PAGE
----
It is a well-worn line but remains valid and should therefore be re-stated here, “prevention is less costly and better than the cure”. We know that every $1 invested in prevention saves the international community $4 spent on dealing with the results of conflict (in the last 5 years, $18 billion has been spent on UN peacekeeping missions – mostly necessary because of inadequate preventive measures)

  • Preventing violent conflict, strengthening fragile states, preventing terrorism, stopping the proliferation of small and light weapons, fighting organised crime and corruption, checking uncontrolled migration, the spread of diseases and environment degradation. These are some of the tasks the international community – donor countries particularly – are faced with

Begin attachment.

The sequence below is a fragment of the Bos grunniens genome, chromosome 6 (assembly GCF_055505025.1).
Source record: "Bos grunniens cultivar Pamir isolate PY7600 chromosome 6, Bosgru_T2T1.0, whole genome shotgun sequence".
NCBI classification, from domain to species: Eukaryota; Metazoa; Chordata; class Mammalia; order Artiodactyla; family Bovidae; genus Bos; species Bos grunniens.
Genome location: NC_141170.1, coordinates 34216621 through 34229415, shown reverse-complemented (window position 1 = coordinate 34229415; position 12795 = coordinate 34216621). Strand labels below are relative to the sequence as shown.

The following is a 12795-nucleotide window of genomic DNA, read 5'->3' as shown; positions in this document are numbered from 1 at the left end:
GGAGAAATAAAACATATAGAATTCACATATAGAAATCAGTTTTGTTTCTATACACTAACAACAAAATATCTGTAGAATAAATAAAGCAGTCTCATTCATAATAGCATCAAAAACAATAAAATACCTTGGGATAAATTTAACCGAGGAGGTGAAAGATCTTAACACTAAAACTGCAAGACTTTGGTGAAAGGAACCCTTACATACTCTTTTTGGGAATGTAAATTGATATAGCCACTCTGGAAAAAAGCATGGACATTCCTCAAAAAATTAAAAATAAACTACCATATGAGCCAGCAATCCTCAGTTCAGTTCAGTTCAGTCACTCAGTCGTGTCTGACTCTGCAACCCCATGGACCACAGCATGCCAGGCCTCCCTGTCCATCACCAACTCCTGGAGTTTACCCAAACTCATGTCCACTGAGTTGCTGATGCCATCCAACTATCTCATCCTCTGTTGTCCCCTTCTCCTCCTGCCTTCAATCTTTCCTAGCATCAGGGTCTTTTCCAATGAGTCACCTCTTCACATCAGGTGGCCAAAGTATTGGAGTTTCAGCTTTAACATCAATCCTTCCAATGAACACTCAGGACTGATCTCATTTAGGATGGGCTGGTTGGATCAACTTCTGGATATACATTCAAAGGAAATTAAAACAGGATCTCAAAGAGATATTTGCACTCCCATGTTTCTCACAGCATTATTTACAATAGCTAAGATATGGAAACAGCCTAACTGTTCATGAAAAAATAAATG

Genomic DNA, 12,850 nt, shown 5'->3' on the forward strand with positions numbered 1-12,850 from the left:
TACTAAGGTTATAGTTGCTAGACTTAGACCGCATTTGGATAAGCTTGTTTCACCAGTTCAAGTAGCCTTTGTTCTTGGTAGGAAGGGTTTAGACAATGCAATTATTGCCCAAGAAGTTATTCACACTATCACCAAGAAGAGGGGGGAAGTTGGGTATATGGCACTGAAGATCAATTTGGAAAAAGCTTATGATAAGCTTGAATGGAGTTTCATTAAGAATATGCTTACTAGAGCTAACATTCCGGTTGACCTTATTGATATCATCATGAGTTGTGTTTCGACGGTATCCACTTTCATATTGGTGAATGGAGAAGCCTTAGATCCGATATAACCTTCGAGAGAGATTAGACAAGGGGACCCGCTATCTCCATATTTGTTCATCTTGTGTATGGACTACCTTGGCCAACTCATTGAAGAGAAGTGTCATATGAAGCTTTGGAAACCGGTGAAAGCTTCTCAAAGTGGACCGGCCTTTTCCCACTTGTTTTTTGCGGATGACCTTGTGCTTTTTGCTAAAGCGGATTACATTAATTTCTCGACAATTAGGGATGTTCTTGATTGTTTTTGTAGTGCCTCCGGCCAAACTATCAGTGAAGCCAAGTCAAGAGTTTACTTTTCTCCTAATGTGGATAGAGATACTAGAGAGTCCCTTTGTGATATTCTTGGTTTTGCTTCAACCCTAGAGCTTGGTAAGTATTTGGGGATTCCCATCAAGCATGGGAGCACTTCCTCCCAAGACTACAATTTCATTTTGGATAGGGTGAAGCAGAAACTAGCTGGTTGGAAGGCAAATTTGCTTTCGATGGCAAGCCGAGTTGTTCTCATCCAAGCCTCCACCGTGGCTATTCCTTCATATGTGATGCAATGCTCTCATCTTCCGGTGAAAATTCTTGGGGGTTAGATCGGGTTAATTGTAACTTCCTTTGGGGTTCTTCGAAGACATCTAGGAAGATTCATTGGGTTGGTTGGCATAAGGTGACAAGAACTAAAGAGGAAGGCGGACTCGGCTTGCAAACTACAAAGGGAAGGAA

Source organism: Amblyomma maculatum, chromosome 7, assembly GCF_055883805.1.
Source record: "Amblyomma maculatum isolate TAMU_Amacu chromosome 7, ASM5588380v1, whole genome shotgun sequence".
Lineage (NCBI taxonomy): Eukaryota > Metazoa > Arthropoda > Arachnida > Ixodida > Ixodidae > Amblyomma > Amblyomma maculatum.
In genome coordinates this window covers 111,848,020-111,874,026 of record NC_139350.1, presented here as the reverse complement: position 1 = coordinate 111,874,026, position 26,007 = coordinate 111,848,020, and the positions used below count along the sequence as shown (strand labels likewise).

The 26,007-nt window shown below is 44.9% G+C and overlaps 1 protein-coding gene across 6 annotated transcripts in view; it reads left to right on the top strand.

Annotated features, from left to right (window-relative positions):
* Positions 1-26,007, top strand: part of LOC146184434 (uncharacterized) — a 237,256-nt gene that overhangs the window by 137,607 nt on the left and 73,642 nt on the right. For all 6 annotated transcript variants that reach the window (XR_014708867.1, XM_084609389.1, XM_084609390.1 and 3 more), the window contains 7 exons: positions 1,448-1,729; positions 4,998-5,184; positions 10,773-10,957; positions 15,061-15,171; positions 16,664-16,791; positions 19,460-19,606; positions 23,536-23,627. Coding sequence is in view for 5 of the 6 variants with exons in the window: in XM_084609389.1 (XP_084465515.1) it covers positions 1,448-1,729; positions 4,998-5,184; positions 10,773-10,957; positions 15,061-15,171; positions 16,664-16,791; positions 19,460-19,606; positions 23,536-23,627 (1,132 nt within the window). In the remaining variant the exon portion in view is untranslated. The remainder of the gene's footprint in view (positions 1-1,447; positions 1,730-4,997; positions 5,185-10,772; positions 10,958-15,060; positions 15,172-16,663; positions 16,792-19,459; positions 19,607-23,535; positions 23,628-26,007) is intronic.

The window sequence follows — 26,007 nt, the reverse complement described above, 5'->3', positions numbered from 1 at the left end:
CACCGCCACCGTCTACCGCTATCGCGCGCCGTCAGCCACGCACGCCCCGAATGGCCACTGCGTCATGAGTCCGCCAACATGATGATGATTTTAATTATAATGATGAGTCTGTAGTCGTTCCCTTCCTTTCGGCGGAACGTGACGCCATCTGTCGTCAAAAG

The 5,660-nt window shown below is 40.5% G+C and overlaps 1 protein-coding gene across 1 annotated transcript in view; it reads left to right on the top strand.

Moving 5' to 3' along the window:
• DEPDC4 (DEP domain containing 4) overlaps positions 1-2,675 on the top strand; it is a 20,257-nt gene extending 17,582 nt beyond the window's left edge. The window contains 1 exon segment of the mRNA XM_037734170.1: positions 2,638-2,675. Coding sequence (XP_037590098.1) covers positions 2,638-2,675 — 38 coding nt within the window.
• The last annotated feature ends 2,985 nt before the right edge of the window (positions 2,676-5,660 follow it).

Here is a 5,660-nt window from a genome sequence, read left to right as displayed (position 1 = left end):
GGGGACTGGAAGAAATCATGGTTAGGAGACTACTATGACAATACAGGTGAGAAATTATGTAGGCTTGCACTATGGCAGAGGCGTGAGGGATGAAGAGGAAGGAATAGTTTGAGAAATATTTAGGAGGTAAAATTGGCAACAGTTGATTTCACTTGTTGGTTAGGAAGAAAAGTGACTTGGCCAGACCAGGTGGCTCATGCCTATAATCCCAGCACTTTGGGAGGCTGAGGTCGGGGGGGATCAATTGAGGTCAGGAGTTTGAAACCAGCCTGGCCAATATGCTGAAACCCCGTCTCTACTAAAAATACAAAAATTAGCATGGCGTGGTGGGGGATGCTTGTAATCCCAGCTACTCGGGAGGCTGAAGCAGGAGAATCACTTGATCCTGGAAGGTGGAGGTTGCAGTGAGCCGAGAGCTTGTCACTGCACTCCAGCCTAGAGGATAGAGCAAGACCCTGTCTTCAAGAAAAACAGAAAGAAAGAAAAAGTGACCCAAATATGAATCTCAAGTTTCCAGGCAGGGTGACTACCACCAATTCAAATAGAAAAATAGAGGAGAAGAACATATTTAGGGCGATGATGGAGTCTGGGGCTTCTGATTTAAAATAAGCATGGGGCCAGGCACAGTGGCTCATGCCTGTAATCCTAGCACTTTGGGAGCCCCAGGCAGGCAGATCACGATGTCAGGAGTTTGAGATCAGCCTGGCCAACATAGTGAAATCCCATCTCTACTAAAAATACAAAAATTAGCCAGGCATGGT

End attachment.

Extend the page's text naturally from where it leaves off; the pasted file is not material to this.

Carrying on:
So, what has this to do with the Australian Aid Program?

The objective of Australia’s aid program is to reduce poverty and achieve sustainable development in line with Australia’s national interest.

  • It is clear that conflict undermines this.
  • On the other hand, peace creates a positive enabling environment for its achievement.
  • Conflict and violence perpetuate poverty and subvert development objectives.
  • In other words conflict:
    • constrains economic investment;
    • conflict limits livelihood opportunities;
    • conflict destroys infrastructure;
    • conflict hampers delivery of education and health services, and
    • conflict fragments communities.
  • The Australian aid program therefore has a profound interest in ensuring our interventions support peace and avoid exacerbating tensions within communities.